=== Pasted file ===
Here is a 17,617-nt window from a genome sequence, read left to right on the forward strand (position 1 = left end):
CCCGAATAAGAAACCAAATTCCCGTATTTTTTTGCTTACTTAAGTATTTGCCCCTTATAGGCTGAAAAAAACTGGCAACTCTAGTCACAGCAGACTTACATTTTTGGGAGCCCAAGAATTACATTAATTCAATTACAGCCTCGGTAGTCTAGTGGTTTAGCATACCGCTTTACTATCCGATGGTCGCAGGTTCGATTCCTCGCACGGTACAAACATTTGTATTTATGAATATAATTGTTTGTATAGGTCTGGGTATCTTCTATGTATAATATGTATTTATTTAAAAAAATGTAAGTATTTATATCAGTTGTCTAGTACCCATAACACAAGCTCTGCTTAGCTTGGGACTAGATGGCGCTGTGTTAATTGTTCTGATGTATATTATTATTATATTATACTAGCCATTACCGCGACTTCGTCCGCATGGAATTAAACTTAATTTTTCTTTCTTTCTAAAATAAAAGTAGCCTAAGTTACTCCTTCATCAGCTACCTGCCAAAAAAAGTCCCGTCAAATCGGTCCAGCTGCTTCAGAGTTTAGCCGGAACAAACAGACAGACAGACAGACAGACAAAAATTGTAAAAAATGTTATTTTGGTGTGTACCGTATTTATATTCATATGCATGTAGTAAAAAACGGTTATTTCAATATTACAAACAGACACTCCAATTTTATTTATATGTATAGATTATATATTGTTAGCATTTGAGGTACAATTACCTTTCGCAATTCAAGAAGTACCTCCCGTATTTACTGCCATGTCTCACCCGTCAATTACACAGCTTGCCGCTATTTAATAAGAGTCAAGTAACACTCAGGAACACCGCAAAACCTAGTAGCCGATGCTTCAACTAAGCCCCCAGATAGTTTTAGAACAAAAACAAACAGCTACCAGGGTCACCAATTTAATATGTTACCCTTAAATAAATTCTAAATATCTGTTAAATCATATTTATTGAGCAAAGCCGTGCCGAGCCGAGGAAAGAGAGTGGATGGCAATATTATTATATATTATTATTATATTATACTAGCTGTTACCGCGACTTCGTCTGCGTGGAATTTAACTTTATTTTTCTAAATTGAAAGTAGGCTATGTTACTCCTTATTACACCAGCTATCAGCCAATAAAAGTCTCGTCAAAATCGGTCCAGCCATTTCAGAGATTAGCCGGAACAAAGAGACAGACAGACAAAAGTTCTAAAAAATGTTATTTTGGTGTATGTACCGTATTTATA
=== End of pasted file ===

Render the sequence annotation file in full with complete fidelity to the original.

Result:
Here is a 17,617-nt window from a genome sequence, read left to right on the forward strand (position 1 = left end):
CCCGAATAAGAAACCAAATTCCCGTATTTTTTTGCTTACTTAAGTATTTGCCCCTTATAGGCTGAAAAAAACTGGCAACTCTAGTCACAGCAGACTTACATTTTTGGGAGCCCAAGAATTACATTAATTCAATTACAGCCTCGGTAGTCTAGTGGTTTAGCATACCGCTTTACTATCCGATGGTCGCAGGTTCGATTCCTCGCACGGTACAAACATTTGTATTTATGAATATAATTGTTTGTATAGGTCTGGGTATCTTCTATGTATAATATGTATTTATTTAAAAAAATGTAAGTATTTATATCAGTTGTCTAGTACCCATAACACAAGCTCTGCTTAGCTTGGGACTAGATGGCGCTGTGTTAATTGTTCTGATGTATATTATTATTATATTATACTAGCCATTACCGCGACTTCGTCCGCATGGAATTAAACTTAATTTTTCTTTCTTTCTAAAATAAAAGTAGCCTAAGTTACTCCTTCATCAGCTACCTGCCAAAAAAAGTCCCGTCAAATCGGTCCAGCTGCTTCAGAGTTTAGCCGGAACAAACAGACAGACAGACAGACAGACAAAAATTGTAAAAAATGTTATTTTGGTGTGTACCGTATTTATATTCATATGCATGTAGTAAAAAACGGTTATTTCAATATTACAAACAGACACTCCAATTTTATTTATATGTATAGATTATATATTGTTAGCATTTGAGGTACAATTACCTTTCGCAATTCAAGAAGTACCTCCCGTATTTACTGCCATGTCTCACCCGTCAATTACACAGCTTGCCGCTATTTAATAAGAGTCAAGTAACACTCAGGAACACCGCAAAACCTAGTAGCCGATGCTTCAACTAAGCCCCCAGATAGTTTTAGAACAAAAACAAACAGCTACCAGGGTCACCAATTTAATATGTTACCCTTAAATAAATTCTAAATATCTGTTAAATCATATTTATTGAGCAAAGCCGTGCCGAGCCGAGGAAAGAGAGTGGATGGCAATATTATTATATATTATTATTATATTATACTAGCTGTTACCGCGACTTCGTCTGCGTGGAATTTAACTTTATTTTTCTAAATTGAAAGTAGGCTATGTTACTCCTTATTACACCAGCTATCAGCCAATAAAAGTCTCGTCAAAATCGGTCCAGCCATTTCAGAGATTAGCCGGAACAAAGAGACAGACAGACAAAAGTTCTAAAAAATGTTATTTTGGTGTATGTACCGTATTTATA